How cycling activists saved contraflow bike lanes from purgatory
In 2008 and 2009, the City of Toronto approved the installation of 13 contraflow lanes, most as a part of the West End Bikeways consultation. The contraflow lanes, however, have been stalled for almost 5 years, because the City of Toronto legal department was concerned that the provincial Highway Traffic Act does not allow contraflow lanes on designated one-way streets. With last week's consultation of a contraflow lane on Shaw Street, we have finally overcome that bureaucratic hurdle.
This was a made-in-Toronto problem. The City of Ottawa interpreted the Highway Traffic Act differently and continued to install contraflow bike lanes. Meanwhile in Toronto, a staff person in Transportation Services made an issue of contraflow bike lanes, effectively stopping the project from the inside (that's how I heard the story at least). Funnily, Toronto has existing contraflow lanes on Montrose and Strathcona streets that weren't an issue for anyone, not in their respective communities nor for the City (photo at the top is of Strathcona). I assume that only someone who is full of bile and spite and thought this would somehow being their small life meaning would raise a stink about contraflow lanes.
We would still be stuck in the purgatory of approved-but-cannot-install bike lanes if it weren't for the hard work of Cycle Toronto volunteers and staff working with provincial and city allies. John Taranu of Ward 22, Laura Pin of Ward 14 and others campaigned successfully to get this changed. The Cycle Toronto volunteers reached out to Councillor Mike Layton, Dr. Eric Hoskin, MPP for St. Paul, and Jonah Schein, MPP for Davenport to push for a change in the law or a clarification that would enable Toronto to continue building contraflow lanes.
Finally, this last fall the Minister of Transportation, Bob Chiarelli, announced that provincial staff would meet with City staff to come to a legal resolution. The result of that meeting, in short, is that Toronto can now make streets two-ways for bicycles, but one-way for other vehicles. In practice, this won't change the way contraflow lanes look or work from existing ones. A glass half-empty look on this would declare that we're back to square one, but I prefer to think that being on a much surer legal footing is better than square zero.
Since the public will see no real difference on the ground, it's probably not interesting to most people on how the City and provincial staff came to a resolution. For those who are, here's the longer explanation that I received from the Cycling Unit on how they reached a convoluted agreement on reading the Highway Traffic Act. The streets will become two way, with one way restricted to bicycles, which municipalities are allowed to do. They are also allowed to use the existing signage to reduce confusion.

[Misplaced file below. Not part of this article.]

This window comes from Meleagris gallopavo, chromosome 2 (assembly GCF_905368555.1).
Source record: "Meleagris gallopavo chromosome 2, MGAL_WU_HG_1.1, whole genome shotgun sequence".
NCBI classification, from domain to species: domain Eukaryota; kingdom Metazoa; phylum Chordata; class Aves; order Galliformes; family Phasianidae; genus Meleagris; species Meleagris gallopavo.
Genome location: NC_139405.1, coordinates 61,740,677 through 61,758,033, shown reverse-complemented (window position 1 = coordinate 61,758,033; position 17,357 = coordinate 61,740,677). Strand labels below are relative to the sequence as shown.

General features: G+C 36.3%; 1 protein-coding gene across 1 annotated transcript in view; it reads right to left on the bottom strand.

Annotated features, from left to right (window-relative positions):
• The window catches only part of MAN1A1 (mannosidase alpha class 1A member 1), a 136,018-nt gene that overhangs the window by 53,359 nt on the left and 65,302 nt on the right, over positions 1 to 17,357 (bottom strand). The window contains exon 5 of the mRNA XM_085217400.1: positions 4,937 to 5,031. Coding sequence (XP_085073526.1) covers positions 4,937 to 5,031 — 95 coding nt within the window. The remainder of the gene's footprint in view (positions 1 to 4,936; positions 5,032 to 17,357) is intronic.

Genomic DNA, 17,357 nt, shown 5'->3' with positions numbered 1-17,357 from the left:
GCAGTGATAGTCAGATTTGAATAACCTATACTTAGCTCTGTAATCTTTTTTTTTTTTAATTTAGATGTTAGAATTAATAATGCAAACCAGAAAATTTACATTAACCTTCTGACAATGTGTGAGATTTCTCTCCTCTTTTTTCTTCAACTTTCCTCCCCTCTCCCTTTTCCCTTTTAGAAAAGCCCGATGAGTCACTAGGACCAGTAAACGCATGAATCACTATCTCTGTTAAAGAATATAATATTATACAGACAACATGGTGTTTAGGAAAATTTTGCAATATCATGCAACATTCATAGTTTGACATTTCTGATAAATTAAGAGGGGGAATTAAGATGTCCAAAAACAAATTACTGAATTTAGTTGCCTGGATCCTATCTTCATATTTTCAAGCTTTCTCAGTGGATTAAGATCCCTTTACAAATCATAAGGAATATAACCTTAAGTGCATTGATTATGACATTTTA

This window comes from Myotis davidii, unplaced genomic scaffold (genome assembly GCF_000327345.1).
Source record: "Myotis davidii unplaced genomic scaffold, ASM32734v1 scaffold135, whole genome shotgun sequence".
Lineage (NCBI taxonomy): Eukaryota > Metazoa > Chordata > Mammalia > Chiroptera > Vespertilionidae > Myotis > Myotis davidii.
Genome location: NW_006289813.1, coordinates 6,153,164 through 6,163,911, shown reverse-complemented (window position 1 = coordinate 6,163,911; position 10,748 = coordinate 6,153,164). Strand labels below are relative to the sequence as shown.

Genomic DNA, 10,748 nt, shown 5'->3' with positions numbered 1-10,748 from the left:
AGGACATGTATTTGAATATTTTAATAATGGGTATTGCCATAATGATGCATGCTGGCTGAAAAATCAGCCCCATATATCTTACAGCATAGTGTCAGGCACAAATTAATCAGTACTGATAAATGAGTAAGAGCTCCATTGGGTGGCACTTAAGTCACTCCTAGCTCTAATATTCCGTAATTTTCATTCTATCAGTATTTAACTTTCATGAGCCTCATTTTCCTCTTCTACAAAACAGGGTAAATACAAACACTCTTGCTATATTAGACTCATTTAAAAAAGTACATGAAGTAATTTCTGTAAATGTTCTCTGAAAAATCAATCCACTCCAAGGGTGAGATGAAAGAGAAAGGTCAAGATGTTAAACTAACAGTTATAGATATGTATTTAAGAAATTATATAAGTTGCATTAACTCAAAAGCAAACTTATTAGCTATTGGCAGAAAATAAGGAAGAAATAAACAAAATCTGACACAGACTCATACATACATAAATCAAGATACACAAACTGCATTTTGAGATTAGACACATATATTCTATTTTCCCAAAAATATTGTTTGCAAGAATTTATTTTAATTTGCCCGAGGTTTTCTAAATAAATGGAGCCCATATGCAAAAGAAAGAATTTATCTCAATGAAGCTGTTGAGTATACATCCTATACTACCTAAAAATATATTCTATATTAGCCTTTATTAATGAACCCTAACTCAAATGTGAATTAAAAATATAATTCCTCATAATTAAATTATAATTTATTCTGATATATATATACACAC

What we negotiate will allow us to install the same markings and signage we have used for the City's existing contra-flow bicycle lanes. The on-street installation will be the same, only the back end legislation will change. The legal mechanism used to do this is the provision that the municipality may place restrictions on individual lanes.
The bicycle lane will be restricted for the use of bicycles only.
Bicycles will be restricted to travelling in one-direction only in that bicycle-only lane.
The adjacent lane has no vehicle class restriction, and may be used by all road users, however this lane will have a lane restriction in it, to govern the direction of travel for that lane.
In effect what this means is that instead of having a one way street with an exception for bicycles, the street will be a two way street for bicycles, with lane restrictions in both directions so that only one-way use is possible for other vehicles.
A key issue for us was signage. In order for the general public to interpret and use the facility correctly, we felt it was critically important to NOT take down the one-way arrow signs on street where these types of facilities are installed.
The MTO agreed that we may maintain the one-way arrow signs to communicate that the general purpose lane is restricted for one-way use. A "bicycles excepted" tab may be used to further communicate that the although it is one-way for cars (or any road user other than a cyclist), the street is two ways for bicycles, as the cyclist may use the bicycle-only lane in the other direction.
We will have to send a housekeeping report to PWIC, to change over legislation of our existing Toronto "contra-flow" bicycle lanes, and can now start to program "contra-flow" bicycle lanes which have not yet been installed using this new legislative format.